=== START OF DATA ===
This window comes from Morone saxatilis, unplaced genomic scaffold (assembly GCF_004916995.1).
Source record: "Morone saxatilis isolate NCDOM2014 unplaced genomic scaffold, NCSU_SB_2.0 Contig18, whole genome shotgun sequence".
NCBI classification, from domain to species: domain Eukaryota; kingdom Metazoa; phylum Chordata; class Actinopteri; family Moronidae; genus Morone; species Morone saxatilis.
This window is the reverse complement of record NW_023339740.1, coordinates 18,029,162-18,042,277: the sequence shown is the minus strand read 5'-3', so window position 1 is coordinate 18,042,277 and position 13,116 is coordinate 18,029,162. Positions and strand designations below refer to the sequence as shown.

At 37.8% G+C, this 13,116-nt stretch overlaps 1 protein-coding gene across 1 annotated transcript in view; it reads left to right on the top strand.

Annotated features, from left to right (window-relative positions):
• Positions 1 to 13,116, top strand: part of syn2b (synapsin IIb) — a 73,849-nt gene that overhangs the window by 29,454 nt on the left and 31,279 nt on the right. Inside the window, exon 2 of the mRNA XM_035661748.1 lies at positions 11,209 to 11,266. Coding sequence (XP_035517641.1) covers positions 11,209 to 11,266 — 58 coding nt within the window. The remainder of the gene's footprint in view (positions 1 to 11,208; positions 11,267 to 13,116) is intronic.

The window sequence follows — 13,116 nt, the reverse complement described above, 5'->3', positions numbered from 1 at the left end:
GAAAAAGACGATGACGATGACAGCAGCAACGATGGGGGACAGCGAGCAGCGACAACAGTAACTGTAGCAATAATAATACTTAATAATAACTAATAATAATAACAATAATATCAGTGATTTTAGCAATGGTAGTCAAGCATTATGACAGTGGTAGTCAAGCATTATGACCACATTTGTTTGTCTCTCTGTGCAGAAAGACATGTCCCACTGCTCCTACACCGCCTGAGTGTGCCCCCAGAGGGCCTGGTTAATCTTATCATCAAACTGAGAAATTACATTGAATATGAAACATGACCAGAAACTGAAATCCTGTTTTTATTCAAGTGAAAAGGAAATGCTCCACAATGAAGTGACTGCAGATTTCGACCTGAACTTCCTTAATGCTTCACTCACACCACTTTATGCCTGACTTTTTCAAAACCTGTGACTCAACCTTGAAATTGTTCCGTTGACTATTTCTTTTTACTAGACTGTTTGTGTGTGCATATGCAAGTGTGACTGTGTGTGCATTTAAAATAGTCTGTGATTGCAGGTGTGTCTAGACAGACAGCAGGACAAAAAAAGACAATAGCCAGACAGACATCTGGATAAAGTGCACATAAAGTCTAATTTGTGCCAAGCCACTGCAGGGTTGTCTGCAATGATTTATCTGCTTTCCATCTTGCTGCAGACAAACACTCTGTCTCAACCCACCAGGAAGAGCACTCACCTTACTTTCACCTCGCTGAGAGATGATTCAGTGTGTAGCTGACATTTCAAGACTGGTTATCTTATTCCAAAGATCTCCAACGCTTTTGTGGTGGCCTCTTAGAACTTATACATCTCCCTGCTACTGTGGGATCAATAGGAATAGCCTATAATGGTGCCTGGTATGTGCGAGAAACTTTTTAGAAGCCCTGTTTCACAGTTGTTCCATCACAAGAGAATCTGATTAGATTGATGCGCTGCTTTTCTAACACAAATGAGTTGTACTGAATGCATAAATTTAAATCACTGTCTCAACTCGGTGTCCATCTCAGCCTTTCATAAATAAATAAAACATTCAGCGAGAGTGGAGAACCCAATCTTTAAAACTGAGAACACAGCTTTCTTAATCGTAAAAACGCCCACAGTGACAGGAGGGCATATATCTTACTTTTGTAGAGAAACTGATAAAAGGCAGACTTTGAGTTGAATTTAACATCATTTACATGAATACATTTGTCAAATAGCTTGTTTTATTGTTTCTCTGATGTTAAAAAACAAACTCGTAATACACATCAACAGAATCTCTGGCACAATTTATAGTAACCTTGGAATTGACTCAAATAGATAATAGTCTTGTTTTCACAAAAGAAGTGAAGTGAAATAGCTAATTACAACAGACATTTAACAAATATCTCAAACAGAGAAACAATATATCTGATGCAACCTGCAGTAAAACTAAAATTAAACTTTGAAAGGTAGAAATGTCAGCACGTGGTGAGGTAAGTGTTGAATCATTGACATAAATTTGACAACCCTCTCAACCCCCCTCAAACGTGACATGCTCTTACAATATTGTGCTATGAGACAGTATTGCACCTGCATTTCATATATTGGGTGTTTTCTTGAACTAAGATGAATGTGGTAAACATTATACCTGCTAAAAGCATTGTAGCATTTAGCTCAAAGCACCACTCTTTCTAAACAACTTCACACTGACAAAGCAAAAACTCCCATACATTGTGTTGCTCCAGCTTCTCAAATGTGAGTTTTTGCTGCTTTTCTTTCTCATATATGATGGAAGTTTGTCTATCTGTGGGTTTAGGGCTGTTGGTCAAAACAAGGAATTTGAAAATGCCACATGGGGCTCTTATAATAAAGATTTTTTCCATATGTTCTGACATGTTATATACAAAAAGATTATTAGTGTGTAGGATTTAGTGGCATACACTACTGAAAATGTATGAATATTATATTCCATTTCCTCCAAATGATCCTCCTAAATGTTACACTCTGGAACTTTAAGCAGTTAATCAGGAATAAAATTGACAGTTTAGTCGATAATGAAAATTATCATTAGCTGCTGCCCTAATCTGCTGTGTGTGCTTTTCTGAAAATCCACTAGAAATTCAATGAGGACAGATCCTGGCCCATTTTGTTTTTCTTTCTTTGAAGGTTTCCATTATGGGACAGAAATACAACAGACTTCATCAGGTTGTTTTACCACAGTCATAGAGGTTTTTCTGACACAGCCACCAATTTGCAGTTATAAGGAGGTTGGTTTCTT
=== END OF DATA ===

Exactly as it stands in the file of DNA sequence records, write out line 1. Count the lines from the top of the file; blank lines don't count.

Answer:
This window comes from Morone saxatilis, unplaced genomic scaffold (assembly GCF_004916995.1).